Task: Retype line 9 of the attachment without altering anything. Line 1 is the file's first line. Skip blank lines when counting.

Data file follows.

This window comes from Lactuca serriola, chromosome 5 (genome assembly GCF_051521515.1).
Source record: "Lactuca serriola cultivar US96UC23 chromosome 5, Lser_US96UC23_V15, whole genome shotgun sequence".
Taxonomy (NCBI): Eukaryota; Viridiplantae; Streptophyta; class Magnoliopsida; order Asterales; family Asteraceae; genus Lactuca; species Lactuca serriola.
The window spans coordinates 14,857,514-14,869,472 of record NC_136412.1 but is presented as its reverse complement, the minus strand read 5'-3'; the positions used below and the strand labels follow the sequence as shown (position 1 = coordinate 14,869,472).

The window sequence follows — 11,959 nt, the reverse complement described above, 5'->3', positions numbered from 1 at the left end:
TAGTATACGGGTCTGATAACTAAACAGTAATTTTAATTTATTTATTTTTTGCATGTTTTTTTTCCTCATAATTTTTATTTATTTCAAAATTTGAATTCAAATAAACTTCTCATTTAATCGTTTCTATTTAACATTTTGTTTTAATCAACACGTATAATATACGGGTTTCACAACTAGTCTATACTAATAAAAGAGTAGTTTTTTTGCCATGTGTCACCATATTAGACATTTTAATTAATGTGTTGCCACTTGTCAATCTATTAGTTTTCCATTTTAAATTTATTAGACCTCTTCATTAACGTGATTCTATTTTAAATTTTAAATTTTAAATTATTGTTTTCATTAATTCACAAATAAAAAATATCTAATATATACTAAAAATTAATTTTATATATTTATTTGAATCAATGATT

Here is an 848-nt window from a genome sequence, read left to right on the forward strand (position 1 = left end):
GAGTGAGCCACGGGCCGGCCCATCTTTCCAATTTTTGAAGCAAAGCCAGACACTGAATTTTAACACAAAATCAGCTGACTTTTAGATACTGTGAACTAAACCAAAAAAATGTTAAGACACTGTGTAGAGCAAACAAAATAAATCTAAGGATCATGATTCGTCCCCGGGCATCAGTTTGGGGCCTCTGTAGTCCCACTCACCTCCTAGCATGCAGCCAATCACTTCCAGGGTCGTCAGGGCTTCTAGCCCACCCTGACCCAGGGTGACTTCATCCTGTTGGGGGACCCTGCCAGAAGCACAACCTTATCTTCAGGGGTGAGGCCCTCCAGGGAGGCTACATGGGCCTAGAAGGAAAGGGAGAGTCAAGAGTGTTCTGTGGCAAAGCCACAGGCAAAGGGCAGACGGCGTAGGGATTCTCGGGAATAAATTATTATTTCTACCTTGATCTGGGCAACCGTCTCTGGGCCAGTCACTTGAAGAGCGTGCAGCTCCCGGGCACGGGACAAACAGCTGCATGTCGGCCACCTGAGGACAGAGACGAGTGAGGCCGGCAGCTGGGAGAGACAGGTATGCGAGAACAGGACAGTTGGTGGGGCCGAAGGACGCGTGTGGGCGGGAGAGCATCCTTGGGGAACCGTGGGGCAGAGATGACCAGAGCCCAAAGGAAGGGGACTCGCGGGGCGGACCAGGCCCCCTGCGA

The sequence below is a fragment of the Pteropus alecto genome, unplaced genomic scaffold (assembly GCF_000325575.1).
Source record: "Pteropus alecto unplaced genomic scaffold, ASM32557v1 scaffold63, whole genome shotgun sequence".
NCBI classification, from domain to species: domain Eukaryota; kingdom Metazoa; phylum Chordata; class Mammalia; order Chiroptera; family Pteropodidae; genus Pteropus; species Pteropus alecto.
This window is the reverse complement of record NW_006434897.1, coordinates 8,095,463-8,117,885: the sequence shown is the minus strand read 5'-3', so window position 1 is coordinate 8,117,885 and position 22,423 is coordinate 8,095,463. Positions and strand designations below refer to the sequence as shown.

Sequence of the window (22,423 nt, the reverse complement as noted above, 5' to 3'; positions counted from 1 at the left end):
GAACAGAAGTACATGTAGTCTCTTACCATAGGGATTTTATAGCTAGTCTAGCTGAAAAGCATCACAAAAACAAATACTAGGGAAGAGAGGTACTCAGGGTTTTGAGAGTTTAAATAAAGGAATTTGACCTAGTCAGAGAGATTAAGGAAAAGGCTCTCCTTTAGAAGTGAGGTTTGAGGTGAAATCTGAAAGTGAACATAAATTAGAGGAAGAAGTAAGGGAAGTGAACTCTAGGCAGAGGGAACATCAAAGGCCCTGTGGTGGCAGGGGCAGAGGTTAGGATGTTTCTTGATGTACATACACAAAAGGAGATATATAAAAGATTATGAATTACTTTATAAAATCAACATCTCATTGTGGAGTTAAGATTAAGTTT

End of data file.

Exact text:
The sequence below is a fragment of the Pteropus alecto genome, unplaced genomic scaffold (assembly GCF_000325575.1).